53. Reiter R, Höftberger M, Green TGA, Türk R (2008) Photosynthesis of lichens from lichen-dominated communities in the alpine/nival belt of the Alps: II. Laboratory and field measurements of CO2 exchange and water relations. Flora 203:34–46CrossRefGoogle Scholar
  54. Robinson CH (2001) Cold adaptation in Arctic and Antarctic fungi. New Phytol 151:341–353CrossRefGoogle Scholar
  55. Rodriguez RJ, Henson J, Van Volkenburgh E, Hoy M, Wright L, Beckwith F, Kim Y-O, Redman RS (2008) Stress tolerance in plants via habitat-adapted symbiosis. ISME J 2:404–416PubMedCrossRefGoogle Scholar
  56. Sancho LG, Schroeter B, Valladares F (1997) Photosynthetic performance of two closely related Umbilicaria species in central Spain: temperature as a key factor. Lichenologist 29:67–82Google Scholar
  57. Sancho LG, Valladres F, Schroeter B, Kappen L (2000) Ecophysiology of Antarctic versus temperate populations of bipolar lichens: the key role of photosynthetic partner. In: Howard-Williams C, Davison B (eds) Antarctic ecosystems: models for wider ecological understanding. Natural Science, Christchurch, pp 190–194Google Scholar
  58. Schipperges B, Kappen L, Sonesson M (1995) Intraspecific variations of morphology and physiology of temperate to arctic populations of Cetraria nivalis. Lichenol 27:517–529Google Scholar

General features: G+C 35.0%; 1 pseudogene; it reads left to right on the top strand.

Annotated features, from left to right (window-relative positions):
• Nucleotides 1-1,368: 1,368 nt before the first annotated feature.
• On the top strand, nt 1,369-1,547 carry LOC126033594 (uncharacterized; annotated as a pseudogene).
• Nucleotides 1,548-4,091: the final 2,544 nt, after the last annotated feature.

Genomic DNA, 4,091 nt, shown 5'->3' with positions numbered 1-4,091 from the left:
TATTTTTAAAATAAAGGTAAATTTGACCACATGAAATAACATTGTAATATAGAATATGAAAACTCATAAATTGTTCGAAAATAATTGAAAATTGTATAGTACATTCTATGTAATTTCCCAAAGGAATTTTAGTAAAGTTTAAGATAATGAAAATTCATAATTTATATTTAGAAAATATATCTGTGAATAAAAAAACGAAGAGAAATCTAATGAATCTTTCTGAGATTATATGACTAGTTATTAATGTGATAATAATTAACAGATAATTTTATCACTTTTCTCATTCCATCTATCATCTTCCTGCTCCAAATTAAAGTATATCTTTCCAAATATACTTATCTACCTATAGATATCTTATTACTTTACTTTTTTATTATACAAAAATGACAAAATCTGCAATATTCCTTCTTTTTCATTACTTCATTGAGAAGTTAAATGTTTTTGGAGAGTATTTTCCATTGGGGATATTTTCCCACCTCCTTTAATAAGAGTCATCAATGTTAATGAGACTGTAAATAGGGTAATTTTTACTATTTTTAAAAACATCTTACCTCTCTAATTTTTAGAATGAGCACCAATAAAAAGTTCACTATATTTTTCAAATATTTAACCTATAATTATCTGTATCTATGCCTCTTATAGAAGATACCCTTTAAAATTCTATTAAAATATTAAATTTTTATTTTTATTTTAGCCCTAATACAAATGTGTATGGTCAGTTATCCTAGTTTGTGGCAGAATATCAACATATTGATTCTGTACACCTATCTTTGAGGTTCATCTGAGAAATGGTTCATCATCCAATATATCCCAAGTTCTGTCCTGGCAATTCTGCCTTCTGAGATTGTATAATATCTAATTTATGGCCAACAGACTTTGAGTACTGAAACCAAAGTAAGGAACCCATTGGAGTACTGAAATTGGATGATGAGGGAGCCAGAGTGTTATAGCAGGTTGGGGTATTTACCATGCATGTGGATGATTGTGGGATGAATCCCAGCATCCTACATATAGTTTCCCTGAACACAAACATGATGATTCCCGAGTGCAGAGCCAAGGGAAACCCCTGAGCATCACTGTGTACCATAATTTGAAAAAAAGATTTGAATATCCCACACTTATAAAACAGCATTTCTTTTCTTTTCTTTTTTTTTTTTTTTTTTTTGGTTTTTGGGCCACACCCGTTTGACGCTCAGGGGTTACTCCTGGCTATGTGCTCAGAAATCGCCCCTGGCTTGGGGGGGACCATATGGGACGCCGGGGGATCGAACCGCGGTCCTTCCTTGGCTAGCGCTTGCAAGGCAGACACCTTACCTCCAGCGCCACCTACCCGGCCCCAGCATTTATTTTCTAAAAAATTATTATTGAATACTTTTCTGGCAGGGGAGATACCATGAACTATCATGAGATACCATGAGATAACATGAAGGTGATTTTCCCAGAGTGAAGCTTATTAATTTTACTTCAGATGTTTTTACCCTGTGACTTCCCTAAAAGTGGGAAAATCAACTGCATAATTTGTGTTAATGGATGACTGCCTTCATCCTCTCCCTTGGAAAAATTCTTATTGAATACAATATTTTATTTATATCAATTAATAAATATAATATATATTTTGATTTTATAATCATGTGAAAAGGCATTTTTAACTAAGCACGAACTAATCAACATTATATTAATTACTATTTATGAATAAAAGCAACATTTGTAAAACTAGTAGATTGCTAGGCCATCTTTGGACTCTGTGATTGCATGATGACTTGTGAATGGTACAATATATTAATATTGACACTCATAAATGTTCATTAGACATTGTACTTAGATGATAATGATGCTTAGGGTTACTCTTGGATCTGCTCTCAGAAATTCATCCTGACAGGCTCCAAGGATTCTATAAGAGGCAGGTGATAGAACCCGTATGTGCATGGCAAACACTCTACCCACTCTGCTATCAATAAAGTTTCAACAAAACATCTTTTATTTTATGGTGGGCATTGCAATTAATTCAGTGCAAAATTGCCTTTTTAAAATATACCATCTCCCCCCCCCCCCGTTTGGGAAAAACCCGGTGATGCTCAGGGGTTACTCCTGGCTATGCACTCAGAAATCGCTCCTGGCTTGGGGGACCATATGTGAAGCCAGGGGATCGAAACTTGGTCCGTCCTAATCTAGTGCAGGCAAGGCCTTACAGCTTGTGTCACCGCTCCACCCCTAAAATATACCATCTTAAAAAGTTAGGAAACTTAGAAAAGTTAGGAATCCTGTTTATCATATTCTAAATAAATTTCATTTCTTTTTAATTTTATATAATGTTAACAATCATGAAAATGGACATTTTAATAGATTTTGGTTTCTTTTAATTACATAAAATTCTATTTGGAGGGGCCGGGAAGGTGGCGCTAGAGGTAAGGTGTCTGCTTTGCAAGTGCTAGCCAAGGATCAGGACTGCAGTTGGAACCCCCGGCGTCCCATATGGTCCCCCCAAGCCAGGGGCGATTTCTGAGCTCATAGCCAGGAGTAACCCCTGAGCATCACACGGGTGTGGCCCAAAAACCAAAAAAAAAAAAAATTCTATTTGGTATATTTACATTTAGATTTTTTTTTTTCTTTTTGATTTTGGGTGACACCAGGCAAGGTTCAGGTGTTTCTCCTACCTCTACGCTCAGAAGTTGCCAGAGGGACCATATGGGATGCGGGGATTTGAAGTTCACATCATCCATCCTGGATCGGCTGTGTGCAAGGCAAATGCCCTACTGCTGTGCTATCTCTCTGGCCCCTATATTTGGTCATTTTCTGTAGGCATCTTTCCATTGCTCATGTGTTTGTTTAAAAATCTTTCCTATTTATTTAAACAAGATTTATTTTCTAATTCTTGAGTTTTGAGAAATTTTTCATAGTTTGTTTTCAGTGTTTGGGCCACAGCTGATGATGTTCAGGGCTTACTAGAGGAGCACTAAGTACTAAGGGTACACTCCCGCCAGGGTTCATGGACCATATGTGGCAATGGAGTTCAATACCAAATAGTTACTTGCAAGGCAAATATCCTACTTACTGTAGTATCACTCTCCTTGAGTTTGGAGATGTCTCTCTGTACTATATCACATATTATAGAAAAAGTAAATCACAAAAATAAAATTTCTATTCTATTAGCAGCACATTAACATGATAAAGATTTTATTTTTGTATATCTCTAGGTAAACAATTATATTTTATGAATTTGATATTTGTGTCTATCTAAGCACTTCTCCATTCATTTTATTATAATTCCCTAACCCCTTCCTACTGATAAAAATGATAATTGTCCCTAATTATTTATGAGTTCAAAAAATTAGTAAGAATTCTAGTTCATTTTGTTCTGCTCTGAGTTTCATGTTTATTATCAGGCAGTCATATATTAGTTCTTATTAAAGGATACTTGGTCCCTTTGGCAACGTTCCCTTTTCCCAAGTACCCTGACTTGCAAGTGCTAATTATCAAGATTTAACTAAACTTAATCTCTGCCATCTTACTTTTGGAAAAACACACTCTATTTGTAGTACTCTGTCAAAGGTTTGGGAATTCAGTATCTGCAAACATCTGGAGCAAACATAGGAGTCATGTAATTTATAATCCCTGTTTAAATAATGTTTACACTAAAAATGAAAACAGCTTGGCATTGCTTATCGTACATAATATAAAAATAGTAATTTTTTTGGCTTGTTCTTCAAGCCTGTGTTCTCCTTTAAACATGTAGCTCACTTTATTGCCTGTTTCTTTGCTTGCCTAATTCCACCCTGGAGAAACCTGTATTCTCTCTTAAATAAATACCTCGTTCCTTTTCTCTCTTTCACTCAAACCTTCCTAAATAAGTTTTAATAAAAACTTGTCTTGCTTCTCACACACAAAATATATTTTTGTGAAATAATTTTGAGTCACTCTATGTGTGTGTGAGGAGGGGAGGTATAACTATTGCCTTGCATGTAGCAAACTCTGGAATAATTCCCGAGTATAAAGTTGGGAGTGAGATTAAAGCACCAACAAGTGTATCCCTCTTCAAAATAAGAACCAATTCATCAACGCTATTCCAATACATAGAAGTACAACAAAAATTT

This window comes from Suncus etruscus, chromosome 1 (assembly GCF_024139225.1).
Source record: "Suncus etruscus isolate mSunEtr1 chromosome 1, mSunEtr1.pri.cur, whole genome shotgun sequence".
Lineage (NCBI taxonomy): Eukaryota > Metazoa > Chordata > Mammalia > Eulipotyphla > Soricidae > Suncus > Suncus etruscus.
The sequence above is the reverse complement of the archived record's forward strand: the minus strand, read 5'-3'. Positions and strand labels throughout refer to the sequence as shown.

59. Sonesson M, Schipperges B, Carlsson BÅ (1992) Seasonal patterns of photosynthesis in alpine and subalpine populations of the lichen Nephroma arcticum. Oikos 65:3–12CrossRefGoogle Scholar
  60. Sun HJ, Friedmann EI (2005) Communities adjust their temperature optima by shifting producer-to-consumer ratio, shown in lichens as models: II. Experimental verification. Microb Ecol 49:528–535PubMedCrossRefGoogle Scholar
  61. Sundberg B, Ekblad A, Näsholm T, Palmqvist K (1999) Lichen respiration in relation to active time, temperature, nitrogen and ergosterol concentrations. Funct Ecol 13:119–125CrossRefGoogle Scholar
  62. Vrábliková H, McEvoy M, Solhaug KA, Barták M, Gauslaa Y (2006) Annual variation in photo acclimation and photoprotection of the photobiont in the foliose lichen Xanthoria parietina. J Photochem Photobiol 83:151–162CrossRefGoogle Scholar
  63. Werth S, Sork VL (2010) Identity and genetic structure of the photobiont of the epiphytic lichen Ramalina menziesii on three oak species in southern California. Am J Bot 95:821–830CrossRefGoogle Scholar
  64. Yahr R, Vilgalys R, DePriest PT (2006) Geographic variation in algal partners of Cladonia subtenuis (Cladoniaceae) highlights the dynamic nature of a lichen symbiosis. New Phytol 171:847–860PubMedCrossRefGoogle Scholar
  65. Zilber-Rosenberg I, Rosenberg E (2008) Role of microorganisms in the evolution of animals and plants: the hologenome theory of evolution. FEMS Microbiol Rev 32:723–735PubMedCrossRefGoogle Scholar

Copyright information

© Springer-Verlag Berlin Heidelberg 2013

Authors and Affiliations

  • S. Domaschke
    • 1
    • 3
    Email author
  • M. Vivas
    • 2
  • L. G. Sancho
    • 2
  • C. Printzen
    • 1
    • 3
  1. 1.Department of Botany and Molecular EvolutionSenckenberg Research InstituteFrankfurt am MainGermany
  2. 2.Biología Vegetal II, Fac. de FarmaciaUniversidad ComplutenseMadridSpain
  3. 3.Biodiversity and Climate Research CenterFrankfurt am MainGermany

Personalised recommendations